If you’ve ever wanted to play an Animal Crossing game, but without the restrictions that come from being tied to the real world clock, you might have given Hokko Life a long look. This cutsey life sim has a heavy focus on gathering, crafting, decorating and cute anthropomorphic animal neighbors. It retails for $19.99, but is available now as part of the January 2023 Humble Choice.
Much like I wanted to like Animal Crossing: New Horizons on the Nintendo Switch, I really thought I’d enjoy having Hokko Life to play on the Steam Deck. Sure, the fiddly decoration parts of the game are kind of lost on me, but I can zone out and chop wood for hours with the best of them. However, for several reasons, this one – at least for me – just wasn’t a good fit.
If you’re here for the story, you’re best off just stopping right here and finding a different cozy game. Basically, you fall asleep on a train, and end up disembarking in the town of Hokko. Since approximately four people live here, I’m not entirely sure how it got its own train station, but this is far from the last time Hokko Life will beg you to suspend your disbelief. You wander into the local inn, run by pink elephant Oma, who offers you her spare room for the night.
And then she offers you a free house.
There’s a catch, of course. The house is in a pretty serious state of disrepair, and you’ll need to gather up the materials to make it habitable. Okay, sure. So you chop some wood, throw it into a box, and bam, you’ve got a barebones place to live. It was about here, I started to think that just maybe, I’d bumbled my way into some sort of cult.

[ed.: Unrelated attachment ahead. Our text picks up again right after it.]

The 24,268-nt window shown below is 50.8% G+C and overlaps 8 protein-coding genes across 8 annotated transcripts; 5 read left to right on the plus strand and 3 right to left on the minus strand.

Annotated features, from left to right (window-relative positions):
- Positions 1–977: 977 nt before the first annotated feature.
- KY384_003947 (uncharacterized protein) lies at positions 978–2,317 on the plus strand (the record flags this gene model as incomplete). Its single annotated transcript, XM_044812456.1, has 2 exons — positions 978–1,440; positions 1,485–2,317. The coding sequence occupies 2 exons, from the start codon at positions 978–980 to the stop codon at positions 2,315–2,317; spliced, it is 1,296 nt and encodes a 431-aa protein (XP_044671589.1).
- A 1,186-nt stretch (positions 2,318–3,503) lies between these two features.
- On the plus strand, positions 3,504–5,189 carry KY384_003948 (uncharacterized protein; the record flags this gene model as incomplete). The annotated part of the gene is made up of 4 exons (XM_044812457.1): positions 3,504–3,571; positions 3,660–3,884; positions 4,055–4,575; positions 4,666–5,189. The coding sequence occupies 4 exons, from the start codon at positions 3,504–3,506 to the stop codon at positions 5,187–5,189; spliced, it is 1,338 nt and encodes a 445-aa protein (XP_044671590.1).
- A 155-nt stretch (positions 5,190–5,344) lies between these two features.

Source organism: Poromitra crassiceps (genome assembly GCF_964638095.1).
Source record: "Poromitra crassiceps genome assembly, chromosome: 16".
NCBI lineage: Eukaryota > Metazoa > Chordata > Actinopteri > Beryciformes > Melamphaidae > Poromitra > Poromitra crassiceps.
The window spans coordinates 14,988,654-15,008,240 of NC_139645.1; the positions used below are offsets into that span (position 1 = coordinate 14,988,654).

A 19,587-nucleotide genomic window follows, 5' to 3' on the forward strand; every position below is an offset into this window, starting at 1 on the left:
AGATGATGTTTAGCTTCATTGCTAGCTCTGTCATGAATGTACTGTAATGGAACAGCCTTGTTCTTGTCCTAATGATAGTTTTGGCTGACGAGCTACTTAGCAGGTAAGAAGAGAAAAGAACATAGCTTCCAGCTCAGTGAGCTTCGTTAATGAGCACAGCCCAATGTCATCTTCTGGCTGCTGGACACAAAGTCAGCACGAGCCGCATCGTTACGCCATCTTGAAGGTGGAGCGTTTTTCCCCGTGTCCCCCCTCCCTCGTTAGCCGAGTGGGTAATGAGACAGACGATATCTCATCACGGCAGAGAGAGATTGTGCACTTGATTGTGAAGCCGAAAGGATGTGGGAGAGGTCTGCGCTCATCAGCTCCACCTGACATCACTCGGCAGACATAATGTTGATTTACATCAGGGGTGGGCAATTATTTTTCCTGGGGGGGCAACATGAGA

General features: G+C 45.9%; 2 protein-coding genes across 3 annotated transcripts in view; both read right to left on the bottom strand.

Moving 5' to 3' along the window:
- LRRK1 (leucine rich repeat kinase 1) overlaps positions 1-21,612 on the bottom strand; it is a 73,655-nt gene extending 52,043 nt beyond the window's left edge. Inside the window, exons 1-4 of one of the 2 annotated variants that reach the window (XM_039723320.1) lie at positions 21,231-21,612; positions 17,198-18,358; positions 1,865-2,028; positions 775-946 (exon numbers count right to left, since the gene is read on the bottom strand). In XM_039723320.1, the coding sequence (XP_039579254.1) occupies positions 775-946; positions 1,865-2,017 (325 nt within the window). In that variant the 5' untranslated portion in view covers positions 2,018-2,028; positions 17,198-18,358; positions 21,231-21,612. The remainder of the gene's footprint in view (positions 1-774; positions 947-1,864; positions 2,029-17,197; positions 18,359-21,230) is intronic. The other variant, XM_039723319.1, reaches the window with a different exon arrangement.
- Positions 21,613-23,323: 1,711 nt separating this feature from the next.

Now that you’ve fixed up on dilapitated house, well, maybe you might not mind fixing up another? I mean, since you’re here and all, besides wouldn’t it be just lovely to have some more neighbors? So I go through the process a second time, chopping wood, handing it over, and now Benny (the bunny, naturally) has moved in right next door in the house I fixed up … and got no compensation for, I might add.
It’s about this time that everyone starts asking you to do them small favors. You know, because these things would be nice to have but not nice enough for anyone else to want to do them. You build a bridge and plant some trees, and before you know it, a real estate agent has rolled up on Hokko to set up shop, and move people into the houses I am supposed to build.
Now, I don’t mind gathering wood. I don’t even – really – mind giving it away afterwards. But Rosa the real estate agent has other plans. Not only does she expect me to round up all the materials that go into the building of a new home, but she expects me to pay for the privilege of putting up new houses that I neither plan to live in nor to profit from? I don’t know about this, Rosa, but it’s an interesting business plan.
Almost 90 minutes into the game, and my prospects for making money look pretty dire. I’ve given in and built one house, rendering me flat broke. Now, my choices are to sell my gathered wood, or run around catching butterflies all day, which are worth about 1/100th of a cheap house in Hokko’s economy. My backpack is small (which necessitates running to and from the shop – complete with mandatory load screen) frequently, or sleeping in my sad little sleeping bag for about 20 hours a day, waiting and hoping someone in town is going to think of something else that would be so cool to have around, and hope they pay me well for doing it for them.
Hokko Life is incredibly slow, even among it’s contemporaries. It’s also a little creepy, if we’re being completely honest. Maybe if I were more patient, and more into the decoration mechanics, I would have enjoyed it more, but everything feels like crawling through quicksand, and yet, time also seems to pass so very very slowly in game. It’s a little disappointing, because this was one of the main reasons I picked up this month’s bundle, and at the end of the (very very long) day, it was a big ol’ bust.